It’s about time!
From the beginning of a student doctor’s medical education is taught by professors with deep financial ties to the traditional pharmaceutical industry. One might say that these young doctors in training are brain washed into the belief that there is only one way to practice medicine.
As the Harvard Medical Student Organization discovered, the clinicians and researchers who lead preclinical medical education at US medical schools are usually drawn from affiliated medical centers and therefore are likely to have financial ties to industry.3 Out of Harvard’s 8,900 professors and lecturers, 1,600 admit that they or a family member have ties to drug companies that could bias their teaching or research.
• The pharmaceutical industry contributed more than $11.5 million to Harvard in 2008 for “research and continuing education classes.”
In the context of physician education, financial relationships to the subject matter have been shown to induce selective presentation of data and definitely created the medical mantra that the only good and safe medicine is the Big Pharm. one.
Drug companies were the greatest influence on doctors’ decisions of which drugs to prescribe. Further, about 70 percent of doctors regarded drug representatives as an efficient way to obtain new drug information! One professor’s disclosure list had 47 company affiliations!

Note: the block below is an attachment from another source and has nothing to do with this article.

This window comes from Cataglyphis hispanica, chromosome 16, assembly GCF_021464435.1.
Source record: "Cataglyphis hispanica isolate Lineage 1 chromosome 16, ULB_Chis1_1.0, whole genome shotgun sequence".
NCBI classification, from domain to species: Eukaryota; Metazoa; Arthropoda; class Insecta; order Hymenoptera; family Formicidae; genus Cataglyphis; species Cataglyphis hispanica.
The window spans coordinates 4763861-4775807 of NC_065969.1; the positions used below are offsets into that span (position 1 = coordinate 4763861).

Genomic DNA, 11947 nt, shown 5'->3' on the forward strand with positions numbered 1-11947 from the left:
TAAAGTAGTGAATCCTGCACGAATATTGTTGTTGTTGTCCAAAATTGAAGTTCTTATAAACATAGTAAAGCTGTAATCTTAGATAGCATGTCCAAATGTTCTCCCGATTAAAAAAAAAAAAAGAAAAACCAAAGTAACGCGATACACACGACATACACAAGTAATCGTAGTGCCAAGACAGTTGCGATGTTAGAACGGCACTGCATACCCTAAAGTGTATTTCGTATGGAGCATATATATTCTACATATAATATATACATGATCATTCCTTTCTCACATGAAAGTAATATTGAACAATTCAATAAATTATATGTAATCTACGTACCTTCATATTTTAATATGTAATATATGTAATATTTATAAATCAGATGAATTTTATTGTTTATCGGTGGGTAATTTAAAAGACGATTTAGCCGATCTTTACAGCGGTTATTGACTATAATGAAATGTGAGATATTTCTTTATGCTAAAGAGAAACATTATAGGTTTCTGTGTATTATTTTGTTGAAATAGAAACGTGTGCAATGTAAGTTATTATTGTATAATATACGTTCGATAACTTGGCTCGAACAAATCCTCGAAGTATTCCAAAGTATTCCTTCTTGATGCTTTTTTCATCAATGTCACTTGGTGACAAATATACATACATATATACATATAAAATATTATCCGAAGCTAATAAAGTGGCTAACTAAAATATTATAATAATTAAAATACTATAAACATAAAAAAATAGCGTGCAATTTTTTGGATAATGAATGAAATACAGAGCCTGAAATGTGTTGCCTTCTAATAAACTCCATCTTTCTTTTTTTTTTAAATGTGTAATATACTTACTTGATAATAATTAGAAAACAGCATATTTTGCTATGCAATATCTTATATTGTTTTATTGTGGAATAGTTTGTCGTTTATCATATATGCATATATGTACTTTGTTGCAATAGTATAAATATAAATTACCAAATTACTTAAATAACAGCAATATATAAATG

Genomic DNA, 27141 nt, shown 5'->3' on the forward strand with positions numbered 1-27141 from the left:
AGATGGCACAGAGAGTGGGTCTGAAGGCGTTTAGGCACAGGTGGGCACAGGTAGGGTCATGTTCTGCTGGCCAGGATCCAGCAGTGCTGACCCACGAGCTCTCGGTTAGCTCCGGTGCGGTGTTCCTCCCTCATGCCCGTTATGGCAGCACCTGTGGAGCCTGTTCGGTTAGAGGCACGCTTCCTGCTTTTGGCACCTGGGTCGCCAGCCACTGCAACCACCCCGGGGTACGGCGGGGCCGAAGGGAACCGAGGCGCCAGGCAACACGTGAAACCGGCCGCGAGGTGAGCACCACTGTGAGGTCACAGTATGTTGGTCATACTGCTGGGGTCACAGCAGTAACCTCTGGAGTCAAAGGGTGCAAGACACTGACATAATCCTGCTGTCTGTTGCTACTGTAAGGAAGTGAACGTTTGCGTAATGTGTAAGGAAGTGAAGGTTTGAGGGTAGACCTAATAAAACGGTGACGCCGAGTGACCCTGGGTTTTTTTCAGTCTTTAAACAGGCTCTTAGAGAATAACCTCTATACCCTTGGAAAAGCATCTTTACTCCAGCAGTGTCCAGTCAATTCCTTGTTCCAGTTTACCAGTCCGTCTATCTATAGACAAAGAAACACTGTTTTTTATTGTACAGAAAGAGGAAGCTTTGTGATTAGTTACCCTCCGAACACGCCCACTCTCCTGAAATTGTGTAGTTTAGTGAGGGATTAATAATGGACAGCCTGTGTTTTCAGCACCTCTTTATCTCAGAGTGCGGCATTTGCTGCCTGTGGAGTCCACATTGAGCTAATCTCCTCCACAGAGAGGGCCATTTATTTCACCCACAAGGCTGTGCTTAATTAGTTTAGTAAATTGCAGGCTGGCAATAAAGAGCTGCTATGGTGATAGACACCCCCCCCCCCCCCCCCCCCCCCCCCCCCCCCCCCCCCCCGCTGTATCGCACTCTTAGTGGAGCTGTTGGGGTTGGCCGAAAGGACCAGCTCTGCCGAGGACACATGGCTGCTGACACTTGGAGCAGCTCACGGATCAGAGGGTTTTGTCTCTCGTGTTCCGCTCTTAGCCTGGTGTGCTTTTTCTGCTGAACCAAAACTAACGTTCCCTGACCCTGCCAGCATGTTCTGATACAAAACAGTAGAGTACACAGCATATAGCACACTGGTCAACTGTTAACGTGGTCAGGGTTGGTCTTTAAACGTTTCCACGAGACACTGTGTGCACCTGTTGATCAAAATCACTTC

Drug companies spend $4 billion each year on direct-to-consumer ads in the United States, but 400% more, a massive $16 billion, to influence your doctor. That is $10,000 per year per doctor in the United States.
Two hundred Harvard Medical School students have challenged their school’s administration, demanding an end to pharmaceutical industry influence in the classroom. These organic changes will take years to unwind and reeducation of staff to open their eyes to safer natural ways to care for people.
Harvard received the lowest possible grade, an “F,” from the American Medical Student Association, a national group that rates how well medical schools monitor and control drug industry money.
The students were joined by Dr. Marcia Angell, a faculty member and former editor in chief of the New England Journal of Medicine, who has vigorously advocated for an end to liaisons between academia and Big Pharm.
Image courtesy of smat.us